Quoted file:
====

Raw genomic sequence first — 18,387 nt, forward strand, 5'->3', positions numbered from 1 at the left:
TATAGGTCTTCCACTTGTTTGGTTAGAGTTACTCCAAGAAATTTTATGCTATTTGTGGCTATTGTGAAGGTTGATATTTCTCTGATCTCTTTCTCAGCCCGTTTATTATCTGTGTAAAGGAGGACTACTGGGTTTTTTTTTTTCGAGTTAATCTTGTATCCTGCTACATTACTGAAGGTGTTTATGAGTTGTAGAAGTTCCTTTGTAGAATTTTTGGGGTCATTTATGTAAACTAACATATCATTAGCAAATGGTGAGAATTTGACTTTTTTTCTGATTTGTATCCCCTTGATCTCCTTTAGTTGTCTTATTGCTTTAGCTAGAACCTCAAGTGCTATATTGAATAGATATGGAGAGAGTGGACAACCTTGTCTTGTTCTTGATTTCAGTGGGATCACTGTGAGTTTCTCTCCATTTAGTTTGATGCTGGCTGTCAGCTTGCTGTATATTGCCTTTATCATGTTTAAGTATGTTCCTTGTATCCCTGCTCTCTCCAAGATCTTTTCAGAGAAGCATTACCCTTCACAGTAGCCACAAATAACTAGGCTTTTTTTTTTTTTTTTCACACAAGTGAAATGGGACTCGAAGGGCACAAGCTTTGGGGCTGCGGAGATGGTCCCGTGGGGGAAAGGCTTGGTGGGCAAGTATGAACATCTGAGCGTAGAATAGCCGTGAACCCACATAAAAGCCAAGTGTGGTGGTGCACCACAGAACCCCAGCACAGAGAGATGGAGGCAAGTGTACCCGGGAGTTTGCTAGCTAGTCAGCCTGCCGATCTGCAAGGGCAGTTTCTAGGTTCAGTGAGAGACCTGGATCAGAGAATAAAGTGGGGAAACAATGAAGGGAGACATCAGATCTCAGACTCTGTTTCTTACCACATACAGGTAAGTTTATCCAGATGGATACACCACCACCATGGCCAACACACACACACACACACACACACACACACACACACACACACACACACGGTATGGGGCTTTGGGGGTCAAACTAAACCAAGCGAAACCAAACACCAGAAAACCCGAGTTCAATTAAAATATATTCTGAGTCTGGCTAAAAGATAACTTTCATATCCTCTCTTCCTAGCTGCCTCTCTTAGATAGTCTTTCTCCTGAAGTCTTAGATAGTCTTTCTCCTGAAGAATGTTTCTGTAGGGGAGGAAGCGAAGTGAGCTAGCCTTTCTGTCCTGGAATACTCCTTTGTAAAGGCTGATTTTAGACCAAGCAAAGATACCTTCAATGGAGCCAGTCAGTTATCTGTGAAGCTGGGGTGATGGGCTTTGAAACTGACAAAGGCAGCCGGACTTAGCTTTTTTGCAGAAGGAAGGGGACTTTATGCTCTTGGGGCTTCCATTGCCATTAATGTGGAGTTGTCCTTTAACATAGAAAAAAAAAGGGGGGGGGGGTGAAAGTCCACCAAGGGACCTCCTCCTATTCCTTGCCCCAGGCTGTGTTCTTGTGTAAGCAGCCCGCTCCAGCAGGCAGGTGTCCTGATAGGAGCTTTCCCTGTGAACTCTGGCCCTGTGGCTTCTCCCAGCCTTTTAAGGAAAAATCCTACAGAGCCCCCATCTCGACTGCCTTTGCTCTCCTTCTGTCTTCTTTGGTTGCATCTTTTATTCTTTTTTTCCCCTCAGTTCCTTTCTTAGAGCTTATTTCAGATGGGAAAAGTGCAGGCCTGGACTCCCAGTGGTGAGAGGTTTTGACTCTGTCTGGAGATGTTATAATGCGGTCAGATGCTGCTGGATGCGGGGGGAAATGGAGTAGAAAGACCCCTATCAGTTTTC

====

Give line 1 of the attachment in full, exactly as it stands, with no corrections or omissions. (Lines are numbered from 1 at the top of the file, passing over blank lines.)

Raw genomic sequence first — 18,387 nt, forward strand, 5'->3', positions numbered from 1 at the left: